Block Mixing Transforms

John E. Kreznar jkreznar at
Wed Mar 16 03:31:07 PST 1994


> A mixing transform is not unlike a "butterfly" section in a fast
> Fourier transform (FFT) [3].  But the usual FFT operates on complex
> values which are normally represented in floating-point.  When
> implemented in fixed-point (as needed for mixing data blocks), the
> normal FFT butterfly expands the range of the input values, thus
> requiring a larger amount of storage (a larger block size) for the
> result.  Fast Hadamard / Walsh transforms [2] behave similarly.

> For cryptography, we need transforms which are "size preserving"
> so that we can perform fixed-size block operations (such as DES)
> either on the input data or on the transformed results.  It was

This made me think of Ramesh C. Agarwal's work with Fermat Number
Transforms in the 1970s.  Are you familiar?  I have copies of several of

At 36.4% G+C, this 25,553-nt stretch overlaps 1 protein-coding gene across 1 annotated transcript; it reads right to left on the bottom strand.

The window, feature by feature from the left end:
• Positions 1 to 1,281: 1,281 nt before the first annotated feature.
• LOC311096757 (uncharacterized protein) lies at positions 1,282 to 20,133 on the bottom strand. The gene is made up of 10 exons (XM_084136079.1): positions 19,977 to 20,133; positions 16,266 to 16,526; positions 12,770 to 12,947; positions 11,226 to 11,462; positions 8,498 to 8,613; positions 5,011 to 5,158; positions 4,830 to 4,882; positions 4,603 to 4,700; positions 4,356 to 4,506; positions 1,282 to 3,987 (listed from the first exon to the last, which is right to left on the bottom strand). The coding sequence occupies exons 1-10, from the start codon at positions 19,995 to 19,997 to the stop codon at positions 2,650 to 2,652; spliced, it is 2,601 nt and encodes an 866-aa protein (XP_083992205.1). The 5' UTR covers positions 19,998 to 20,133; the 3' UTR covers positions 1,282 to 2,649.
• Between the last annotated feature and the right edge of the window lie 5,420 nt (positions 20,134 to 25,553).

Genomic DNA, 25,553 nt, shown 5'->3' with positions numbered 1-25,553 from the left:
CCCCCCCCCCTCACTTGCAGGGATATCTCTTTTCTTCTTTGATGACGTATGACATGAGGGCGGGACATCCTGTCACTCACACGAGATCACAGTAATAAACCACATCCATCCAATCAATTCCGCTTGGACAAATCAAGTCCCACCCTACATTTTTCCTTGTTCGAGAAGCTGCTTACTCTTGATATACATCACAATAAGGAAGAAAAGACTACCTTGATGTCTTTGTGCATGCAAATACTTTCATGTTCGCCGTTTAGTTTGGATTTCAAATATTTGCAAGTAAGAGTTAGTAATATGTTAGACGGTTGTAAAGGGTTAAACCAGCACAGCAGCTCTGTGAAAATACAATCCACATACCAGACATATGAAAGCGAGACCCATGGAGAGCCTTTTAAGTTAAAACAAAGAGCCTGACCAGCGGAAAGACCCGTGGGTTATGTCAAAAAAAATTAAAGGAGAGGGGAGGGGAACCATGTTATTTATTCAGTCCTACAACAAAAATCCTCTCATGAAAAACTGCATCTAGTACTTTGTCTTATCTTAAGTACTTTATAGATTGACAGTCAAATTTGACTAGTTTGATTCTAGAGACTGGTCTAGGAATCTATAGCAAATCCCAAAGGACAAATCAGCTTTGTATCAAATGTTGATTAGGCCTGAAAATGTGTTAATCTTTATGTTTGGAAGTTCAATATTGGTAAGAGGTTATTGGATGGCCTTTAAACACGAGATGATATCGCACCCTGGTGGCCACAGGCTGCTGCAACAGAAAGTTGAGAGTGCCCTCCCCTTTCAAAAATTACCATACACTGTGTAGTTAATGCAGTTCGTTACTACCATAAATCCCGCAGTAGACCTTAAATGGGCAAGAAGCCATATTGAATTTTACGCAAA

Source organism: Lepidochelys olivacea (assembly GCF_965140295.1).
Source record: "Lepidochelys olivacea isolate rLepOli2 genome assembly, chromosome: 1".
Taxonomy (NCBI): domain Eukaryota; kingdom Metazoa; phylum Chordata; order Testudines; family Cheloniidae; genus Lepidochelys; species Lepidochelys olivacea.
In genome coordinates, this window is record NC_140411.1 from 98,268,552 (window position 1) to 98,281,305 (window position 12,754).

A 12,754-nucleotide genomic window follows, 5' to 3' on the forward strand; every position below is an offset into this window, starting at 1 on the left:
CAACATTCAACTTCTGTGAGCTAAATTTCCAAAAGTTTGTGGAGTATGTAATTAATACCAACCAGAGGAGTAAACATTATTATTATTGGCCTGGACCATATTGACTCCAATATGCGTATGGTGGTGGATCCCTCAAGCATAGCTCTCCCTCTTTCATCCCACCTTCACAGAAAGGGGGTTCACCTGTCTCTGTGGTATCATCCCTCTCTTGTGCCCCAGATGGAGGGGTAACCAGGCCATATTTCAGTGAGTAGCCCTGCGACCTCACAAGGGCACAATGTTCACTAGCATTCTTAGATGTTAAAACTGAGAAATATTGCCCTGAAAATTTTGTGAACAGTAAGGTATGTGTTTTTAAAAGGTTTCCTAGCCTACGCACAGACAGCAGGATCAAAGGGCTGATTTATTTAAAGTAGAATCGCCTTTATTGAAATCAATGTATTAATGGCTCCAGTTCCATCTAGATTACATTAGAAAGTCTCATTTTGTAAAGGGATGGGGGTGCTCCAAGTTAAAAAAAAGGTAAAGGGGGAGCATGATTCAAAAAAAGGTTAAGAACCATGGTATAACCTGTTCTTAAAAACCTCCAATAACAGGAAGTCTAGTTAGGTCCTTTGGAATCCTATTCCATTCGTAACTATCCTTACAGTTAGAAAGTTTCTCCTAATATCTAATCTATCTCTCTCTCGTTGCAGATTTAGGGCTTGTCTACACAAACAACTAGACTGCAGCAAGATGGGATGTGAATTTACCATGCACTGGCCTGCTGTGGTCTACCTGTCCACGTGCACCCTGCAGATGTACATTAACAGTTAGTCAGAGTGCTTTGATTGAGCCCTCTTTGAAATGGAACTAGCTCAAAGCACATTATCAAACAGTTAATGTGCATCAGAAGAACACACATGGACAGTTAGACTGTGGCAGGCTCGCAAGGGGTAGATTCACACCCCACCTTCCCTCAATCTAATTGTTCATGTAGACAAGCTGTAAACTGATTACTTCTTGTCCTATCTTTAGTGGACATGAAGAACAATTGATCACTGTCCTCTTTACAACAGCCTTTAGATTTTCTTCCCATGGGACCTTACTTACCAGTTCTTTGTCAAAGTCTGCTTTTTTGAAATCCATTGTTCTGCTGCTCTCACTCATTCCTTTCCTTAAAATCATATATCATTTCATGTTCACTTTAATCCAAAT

his papers.  According to the abstract of ``Fast Convolution Using
Fermat Number Transforms with Applications to Digitial Filtering'', IEEE
Trans on Accoustics, Speech, and Signal Processing, Vol ASSP-22, No 2,
1974 April, ``...transform is proposed that is defined on a finite ring
of integers with arithmetic carried out modulo Fermat numbers... the
Fermat number transform implementation of convolution is exact, i.e.,
there is no roundoff error... Results... are... compared with the fast
Fourier transform (FFT) showing a substantial improvement in efficiency
and accuracy.''

	John E. Kreznar		| Relations among people to be by
	jkreznar at	| mutual consent, or not at all.

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